A solitary figure, Alice has always liked the quiet of the country and has tried to avoid the concrete jungles where her publishers operate. Writing has been a lifelong occupation for her. In order for her to create such wonderfully written pieces, she has spent most of her life alone in her room while her husband and family lived in the rest of the house. This is not to imply that she never paid attention to her family, only to further display her perseverance and dedication to her writing.

That dedication paid off in many ways, including winning the following awards:

  • Libris Award
  • W.H. Smith Award
  • Commonwealth Writers Prize
  • National Book Critics' Circle Award
  • Lannan Literary Award
  • PEN/Malamud Prize
  • REA Award
  • U.S. National Arts Club Medal of Honour
  • Marian Engel Award
  • Canadian Booksellers Award
  • O. Henry Award
  • Trillium Award
  • Three Govenor General's Awards (one of the most prestigious literary awards in Canada)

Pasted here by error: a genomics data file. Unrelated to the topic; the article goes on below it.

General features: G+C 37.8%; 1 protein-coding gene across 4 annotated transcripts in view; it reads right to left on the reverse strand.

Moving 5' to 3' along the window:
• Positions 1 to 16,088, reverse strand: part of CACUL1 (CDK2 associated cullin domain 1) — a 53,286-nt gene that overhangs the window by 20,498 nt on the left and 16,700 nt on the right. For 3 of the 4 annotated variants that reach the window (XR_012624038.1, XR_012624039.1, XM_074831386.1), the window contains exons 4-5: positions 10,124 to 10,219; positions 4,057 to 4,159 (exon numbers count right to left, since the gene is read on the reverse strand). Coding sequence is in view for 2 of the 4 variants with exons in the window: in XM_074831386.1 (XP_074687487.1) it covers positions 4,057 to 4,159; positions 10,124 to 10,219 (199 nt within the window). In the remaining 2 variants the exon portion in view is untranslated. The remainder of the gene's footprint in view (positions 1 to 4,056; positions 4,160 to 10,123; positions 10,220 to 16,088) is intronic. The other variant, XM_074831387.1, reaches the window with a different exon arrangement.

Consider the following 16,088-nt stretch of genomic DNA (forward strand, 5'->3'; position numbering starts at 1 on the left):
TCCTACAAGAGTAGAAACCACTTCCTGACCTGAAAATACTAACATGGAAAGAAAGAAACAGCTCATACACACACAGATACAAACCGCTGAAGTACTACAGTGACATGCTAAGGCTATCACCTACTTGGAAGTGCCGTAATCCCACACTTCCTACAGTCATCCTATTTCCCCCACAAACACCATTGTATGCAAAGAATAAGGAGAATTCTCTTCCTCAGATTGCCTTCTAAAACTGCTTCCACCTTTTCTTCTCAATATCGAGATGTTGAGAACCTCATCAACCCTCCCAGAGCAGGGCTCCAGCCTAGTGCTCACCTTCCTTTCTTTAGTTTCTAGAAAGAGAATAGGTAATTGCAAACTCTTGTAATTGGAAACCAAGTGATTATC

• Two Giller Prizes

Numerous times she's been offered the Order of Canada, an extremely significant recognition of her writing achievements; however, she always declines. And to top all of this off, the recognition in no way whatsoever went to her head. She still answers all of her own emails, letters, and communications personally, does not have a secretary, or an assistant in her midst, handles all of her writing affairs herself and even shops at thrift stores.

Order this book from Amazon!
She allows a limited number of interviews each year under the condition that all of them must be in person and in the town of Goderich, Ontario. Goderich is just a short distance from her home in Clinton and 35 kilometres (about 20 miles) from her birthplace of Wingham. The other interesting eccentricity of meeting with her is that she insists that the meetings take place at a restaurant called Bailey's Fine Dining where she and the proprietor are very close friends.